TRELAWNY OF THE ‘WELLS’
by Arthur Wing Pinero.
Pitlochry Festival Theatre Port-Na-Craig Pitlochry PH16 5DR In rep to 15 October 2011.
Runs 2hr 30min One interval.
TICKETS: 01796 484626.
Review: Timothy Ramsden 6 August.
Period piece despondently revived.
Like a Colossus, Sir Arthur Wing Pinero bestrode the late Victorian and Edwardian West End theatre, with one foot in serious social drama, the other in comedy and farce. This 1898 piece leans towards the comic foot, but there’s an affection too for the theatre, and particularly the largely-forgotten dramatic innovator Tom Robertson.
Robertson had himself written about the theatre; his first success was a play about 18th-century actor David Garrick. But his subsequent plays looked at social problems, and he might have been thought an English Ibsen, except he died in 1871 – and frankly hadn’t the Norwegian’s depth of perception.
One problem in Pitlochry’s revival is that the Robertson-based character, Tom Wrench, hardly registers. It would be hard to gather this was Pinero’s tribute to the man who made his own plays possible, by creating realistic social stories told with realistic acting on lifelike sets. Simple enough, old-fashioned too by now, but in its day quite revolutionary.
Though Robertson wrote mainly for London’s Prince of Wales Theatre, Pinero’s title clearly evokes Sadler’s Wells. Anyway, the Telfer management there is down on its fortunes – time’s passing it by – and matters are worse because their star attraction, Rose Trelawny, is giving up the stage to marry into society.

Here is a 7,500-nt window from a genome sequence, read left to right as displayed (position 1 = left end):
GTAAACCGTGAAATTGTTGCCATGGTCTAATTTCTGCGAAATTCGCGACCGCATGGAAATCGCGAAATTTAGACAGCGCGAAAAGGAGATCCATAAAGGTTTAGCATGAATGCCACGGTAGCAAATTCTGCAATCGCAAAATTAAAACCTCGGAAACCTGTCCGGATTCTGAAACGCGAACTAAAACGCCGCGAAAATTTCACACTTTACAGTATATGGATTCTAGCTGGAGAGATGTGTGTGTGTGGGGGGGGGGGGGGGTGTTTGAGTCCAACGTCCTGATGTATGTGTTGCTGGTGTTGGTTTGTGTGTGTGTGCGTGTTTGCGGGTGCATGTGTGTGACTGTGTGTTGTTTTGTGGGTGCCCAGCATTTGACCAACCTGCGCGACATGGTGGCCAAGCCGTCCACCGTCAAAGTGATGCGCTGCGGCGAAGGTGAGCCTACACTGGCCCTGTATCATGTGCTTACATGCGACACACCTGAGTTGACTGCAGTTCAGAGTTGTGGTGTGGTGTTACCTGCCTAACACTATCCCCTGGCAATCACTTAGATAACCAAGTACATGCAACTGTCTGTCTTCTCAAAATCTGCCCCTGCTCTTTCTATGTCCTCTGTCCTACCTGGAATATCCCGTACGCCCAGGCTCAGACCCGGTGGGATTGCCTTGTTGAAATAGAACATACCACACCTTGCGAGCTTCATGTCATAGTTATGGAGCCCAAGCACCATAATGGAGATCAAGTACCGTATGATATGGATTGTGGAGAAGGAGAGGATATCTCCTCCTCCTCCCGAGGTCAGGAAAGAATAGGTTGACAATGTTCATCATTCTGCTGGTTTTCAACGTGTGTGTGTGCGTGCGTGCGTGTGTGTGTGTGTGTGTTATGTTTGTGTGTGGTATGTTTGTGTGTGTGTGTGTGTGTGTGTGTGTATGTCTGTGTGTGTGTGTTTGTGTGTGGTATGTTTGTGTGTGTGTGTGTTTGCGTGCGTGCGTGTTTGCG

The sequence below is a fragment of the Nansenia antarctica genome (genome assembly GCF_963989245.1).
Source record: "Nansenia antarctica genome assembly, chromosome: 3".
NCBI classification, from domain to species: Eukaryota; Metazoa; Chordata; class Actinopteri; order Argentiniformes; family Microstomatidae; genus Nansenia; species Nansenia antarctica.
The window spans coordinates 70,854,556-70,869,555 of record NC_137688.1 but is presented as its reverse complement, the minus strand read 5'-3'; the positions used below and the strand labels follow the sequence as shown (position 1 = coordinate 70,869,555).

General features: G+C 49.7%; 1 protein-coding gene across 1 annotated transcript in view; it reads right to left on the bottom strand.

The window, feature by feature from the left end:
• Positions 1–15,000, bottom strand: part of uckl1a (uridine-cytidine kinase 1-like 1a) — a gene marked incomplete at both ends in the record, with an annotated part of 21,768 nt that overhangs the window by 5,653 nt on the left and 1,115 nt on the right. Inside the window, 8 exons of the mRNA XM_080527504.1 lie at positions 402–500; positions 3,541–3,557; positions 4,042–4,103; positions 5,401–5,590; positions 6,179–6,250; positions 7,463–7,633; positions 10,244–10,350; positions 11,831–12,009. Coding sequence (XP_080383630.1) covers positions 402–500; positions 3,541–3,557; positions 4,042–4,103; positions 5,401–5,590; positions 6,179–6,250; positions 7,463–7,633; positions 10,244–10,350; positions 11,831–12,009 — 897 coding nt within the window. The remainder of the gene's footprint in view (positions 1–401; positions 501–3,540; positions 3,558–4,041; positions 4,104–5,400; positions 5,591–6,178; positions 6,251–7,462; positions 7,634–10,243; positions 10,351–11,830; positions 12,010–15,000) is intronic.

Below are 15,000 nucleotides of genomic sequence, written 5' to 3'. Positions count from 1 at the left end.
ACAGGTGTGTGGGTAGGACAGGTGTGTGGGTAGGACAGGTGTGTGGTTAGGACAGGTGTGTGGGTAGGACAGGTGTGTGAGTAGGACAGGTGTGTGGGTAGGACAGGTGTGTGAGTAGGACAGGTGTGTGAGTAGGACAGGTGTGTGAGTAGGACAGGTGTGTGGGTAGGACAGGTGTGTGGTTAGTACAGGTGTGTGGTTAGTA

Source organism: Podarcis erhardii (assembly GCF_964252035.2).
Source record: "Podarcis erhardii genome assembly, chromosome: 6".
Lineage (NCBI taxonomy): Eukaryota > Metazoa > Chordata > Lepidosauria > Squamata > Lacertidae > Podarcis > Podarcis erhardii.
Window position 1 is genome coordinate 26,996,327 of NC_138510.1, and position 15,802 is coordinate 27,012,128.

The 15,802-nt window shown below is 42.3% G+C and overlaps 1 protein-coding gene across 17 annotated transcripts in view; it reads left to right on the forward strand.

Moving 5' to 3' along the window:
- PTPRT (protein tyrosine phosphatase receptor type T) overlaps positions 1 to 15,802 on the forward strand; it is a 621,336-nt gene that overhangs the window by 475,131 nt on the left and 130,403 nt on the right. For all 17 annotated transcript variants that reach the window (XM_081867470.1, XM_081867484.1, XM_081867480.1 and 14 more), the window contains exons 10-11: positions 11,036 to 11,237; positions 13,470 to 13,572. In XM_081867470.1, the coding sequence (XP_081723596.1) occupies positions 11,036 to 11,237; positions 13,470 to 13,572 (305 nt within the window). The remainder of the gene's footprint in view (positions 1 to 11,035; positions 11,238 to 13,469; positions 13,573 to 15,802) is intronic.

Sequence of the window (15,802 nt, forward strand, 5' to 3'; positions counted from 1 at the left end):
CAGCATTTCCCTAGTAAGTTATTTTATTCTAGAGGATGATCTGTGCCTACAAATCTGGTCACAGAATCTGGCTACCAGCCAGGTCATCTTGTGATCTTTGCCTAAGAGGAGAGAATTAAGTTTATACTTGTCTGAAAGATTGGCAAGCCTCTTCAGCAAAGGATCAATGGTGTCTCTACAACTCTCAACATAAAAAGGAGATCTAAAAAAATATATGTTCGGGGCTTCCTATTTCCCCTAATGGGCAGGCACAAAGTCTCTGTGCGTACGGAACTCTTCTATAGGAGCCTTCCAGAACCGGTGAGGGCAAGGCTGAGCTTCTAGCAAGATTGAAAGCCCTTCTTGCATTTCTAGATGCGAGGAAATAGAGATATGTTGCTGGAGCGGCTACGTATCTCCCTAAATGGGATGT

The production’s other problem is that it’s hard to believe Pitlochry’s Rose, prettily dressed as she is, could be the soul of a theatre company or a draw for audiences. Without a sense of natural vivacity, the middle act, where she’s under the disapproving gaze of her new family, with their stifling post-prandial routines, is comic but lacks the vital sense of Rose’s spirit crushed under social pressure.
It may be Artistic Director John Durnin set himself a near-impossible task, taking responsibility for two large-scale shows opening within a few weeks of each other. His two fellow-directors had a clear run at each of their productions. And Durnin’s My Fair Lady is a success both artistically and at he box-office.
Here though, actors who do strong work in the season’s other productions, seem to be surviving on basic technique in a collective vacuum.
Mrs Mossop: Helen Logan.
Mr Ablett: Darren Machin.
Tom Wrench: Sam Pay.
Imogen Parrott: Amanda Gordon.
James Telfer: Robin Harvey-Edwards.
Ferdinand Gould: Richard Delaney.
Augustus Colpoys: Chris Vincent.
Mrs Telfer: Jacqueline Dutoit.
Avonia Bunn: Shirley Darroch.
Rose Trelawney: Emma Odell.
Arthur Gower: Sandy Batchelor.
Sir William Gower: Charles Bell.
Miss Gower: Clare Richards.
Clara De Foenix: Kate Quinnell.
Captain De Foenix: Matthew Romain.
Charles: Dougal Lee.
Director: John Durnin.
Designer/Costume: Karen Tennent.
Lighting: Ace McCarron.
Fight director: Raymond Short.
Associate lighting: Kate Bonney.